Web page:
Canadian village 'devastated' by wildfires a day after temperatures topped 121 degrees

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(CNN)The Canadian village that set an all-time national heat record this week has been "devastated" by a fast-moving wildfire that engulfed the small town "within minutes" following an intense heat wave, officials said Thursday.

Two people have died from the fire that devastated the small Canadian village of Lytton, the British Columbia Coroners Service said on Friday.

More than 230 deaths reported in British Columbia amid historic heat wave

Officials from Lytton say they are still searching for missing residents as most of the community burned to ground on Wednesday, just a day after it broke a record for the hottest temperature ever recorded in Canada.

    Lytton Mayor Jan Polderman told CNN affiliate CTV News Friday that within minutes on Wednesday, "there was fire everywhere," leaving no time to knock on doors and tell people to evacuate.

      The fire destroyed "most homes and structures in the village" of Lytton and several residents are unaccounted for, British Columbia Public Safety Minister and Solicitor General Mike Farnworth said at a news conference Thursday evening.

      More than 1,000 people in and around Lytton were forced to evacuate Wednesday night within a moment's notice as flames quickly moved in, BC Premier John Horgan said.

      "Lytton has been devastated and it will take an extraordinary amount of effort to get that historic location back to what it was," Horgan said.

      An aerial photo taken from a helicopter on Thursday, July 1, shows the destruction wrought by a wildfire that hit Lytton, British Columbia, on Wednesday, June 30.

      'Fire everywhere'

      Polderman, who quickly notified residents of the imminent wildfire and issued an evacuation order, has been "traumatized" by the event, Horgan said.

      The mayor issued the evacuation order late Wednesday, advising residents "to leave the community and go to a safe location," according to a news release from the village.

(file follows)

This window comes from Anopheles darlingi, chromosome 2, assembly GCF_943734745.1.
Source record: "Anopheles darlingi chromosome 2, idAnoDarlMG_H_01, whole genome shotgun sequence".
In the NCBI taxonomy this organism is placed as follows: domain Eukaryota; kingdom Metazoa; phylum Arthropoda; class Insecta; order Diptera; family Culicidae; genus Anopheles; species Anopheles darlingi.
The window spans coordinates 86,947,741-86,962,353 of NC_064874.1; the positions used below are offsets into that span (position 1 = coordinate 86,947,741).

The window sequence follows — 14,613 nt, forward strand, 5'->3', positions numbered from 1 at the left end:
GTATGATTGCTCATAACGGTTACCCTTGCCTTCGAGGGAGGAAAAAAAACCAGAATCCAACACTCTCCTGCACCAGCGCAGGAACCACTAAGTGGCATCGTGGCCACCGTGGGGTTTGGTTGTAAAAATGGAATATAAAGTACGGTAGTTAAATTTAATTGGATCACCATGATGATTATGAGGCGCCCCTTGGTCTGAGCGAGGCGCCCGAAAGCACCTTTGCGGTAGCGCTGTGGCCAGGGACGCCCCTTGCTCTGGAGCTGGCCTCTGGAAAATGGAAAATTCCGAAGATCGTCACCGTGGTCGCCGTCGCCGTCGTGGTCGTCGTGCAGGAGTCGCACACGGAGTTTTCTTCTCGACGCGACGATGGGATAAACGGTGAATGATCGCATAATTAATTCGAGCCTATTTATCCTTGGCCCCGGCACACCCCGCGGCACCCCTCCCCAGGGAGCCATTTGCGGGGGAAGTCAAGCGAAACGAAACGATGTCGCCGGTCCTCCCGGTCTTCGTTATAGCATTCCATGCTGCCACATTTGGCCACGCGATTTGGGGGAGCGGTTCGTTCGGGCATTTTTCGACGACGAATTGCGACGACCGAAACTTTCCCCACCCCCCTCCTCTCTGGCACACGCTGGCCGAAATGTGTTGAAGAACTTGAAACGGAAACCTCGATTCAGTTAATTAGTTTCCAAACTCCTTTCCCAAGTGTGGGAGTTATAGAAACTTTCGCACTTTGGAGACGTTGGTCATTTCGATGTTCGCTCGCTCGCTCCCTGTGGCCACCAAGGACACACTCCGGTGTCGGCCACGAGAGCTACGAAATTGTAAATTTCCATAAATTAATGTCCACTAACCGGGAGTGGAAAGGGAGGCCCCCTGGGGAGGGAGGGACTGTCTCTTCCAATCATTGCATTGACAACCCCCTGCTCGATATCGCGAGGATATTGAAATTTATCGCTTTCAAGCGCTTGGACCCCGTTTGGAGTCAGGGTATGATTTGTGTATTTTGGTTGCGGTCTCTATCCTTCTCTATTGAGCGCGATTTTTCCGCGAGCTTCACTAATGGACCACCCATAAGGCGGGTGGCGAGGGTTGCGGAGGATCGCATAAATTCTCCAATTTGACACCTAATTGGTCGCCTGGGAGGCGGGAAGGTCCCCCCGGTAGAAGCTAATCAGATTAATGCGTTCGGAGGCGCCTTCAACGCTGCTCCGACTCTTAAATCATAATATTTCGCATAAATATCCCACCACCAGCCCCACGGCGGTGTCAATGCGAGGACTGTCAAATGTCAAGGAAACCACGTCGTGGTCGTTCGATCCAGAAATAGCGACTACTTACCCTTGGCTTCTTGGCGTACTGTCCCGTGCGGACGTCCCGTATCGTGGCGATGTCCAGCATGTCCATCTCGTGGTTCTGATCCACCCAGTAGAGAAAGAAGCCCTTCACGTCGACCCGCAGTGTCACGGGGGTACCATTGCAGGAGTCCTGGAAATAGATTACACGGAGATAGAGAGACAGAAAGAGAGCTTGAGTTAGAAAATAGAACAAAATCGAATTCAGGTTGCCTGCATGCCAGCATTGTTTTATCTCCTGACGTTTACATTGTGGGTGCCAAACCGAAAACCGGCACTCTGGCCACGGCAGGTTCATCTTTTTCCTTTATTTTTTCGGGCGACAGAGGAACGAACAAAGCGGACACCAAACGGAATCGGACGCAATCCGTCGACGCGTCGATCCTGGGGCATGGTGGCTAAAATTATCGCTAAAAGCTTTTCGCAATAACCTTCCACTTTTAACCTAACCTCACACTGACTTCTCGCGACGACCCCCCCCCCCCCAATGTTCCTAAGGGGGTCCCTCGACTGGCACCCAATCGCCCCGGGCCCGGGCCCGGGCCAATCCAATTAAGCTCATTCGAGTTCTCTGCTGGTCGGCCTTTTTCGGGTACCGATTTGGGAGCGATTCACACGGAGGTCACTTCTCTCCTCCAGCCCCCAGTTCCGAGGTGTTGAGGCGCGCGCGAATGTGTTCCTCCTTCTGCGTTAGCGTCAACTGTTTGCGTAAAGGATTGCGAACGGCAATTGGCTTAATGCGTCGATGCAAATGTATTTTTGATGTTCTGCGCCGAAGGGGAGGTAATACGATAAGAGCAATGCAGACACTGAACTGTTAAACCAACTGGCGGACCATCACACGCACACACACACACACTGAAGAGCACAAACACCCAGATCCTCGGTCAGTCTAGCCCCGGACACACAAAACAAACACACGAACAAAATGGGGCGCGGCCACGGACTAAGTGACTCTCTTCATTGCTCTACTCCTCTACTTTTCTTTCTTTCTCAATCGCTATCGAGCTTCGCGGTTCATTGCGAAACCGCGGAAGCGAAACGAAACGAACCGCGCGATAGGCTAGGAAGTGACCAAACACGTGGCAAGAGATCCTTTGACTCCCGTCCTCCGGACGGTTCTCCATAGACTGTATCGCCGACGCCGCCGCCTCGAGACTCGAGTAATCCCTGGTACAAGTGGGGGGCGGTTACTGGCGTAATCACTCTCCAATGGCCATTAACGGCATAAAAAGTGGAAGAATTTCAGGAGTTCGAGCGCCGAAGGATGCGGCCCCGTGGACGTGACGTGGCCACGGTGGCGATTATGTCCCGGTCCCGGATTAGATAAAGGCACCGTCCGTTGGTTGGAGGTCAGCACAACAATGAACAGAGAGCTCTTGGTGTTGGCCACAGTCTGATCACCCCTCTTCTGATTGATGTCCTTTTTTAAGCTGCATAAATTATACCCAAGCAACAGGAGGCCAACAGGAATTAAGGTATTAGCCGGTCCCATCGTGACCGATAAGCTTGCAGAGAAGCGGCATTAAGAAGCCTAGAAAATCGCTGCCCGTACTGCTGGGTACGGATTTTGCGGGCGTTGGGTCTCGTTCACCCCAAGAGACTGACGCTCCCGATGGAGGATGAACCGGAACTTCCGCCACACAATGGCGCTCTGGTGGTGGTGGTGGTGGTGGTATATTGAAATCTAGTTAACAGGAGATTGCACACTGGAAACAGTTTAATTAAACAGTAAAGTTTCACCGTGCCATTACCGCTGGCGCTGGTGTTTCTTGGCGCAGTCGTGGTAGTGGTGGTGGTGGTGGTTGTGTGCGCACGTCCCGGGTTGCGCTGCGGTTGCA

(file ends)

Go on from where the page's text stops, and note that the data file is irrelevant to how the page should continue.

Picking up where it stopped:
"It's dire. The whole town is on fire," Polderman told CBC News. "It took, like, a whole 15 minutes from the first sign of smoke to, all of a sudden, there being fire everywhere."

      "At the First Nation band office, the fire was a wall about three, four feet high coming up to the fence line. I drove through town, and it was just smoke, flames, the wires were down," Polderman told the Canadian broadcast network.

      Video captured by residents fleeing the town show numerous structures on fire in every direction.

      Brad Vis, a member of Parliament who represents the Lytton area, said in a Facebook post that 90% of the village is burned, including its center. 

      Fire damaged hydro stations, as well as rail and highway infrastructure, according to Vis' post. Highway access into town is compromised and there are reports of several injuries, he said.

      Lytton, which is about 195 miles east of Vancouver, has a population of about 250 residents.

      A handout satellite image made available by NASA shows the McKay Creek fire, left, the Sparks Lake fire, right, and a smaller fire at bottom, visible just south of Lytton, British Columbia, on Wednesday, June 30.

      'Not how we usually roll in a temperate rainforest'

      The wildfire has burned more than 6,400 hectares, or roughly 16,000 acres, as of Thursday evening, the British Columbia Wildfire Service posted on its website. Officials expect the fire to grow as conditions remain hot, dry, and windy.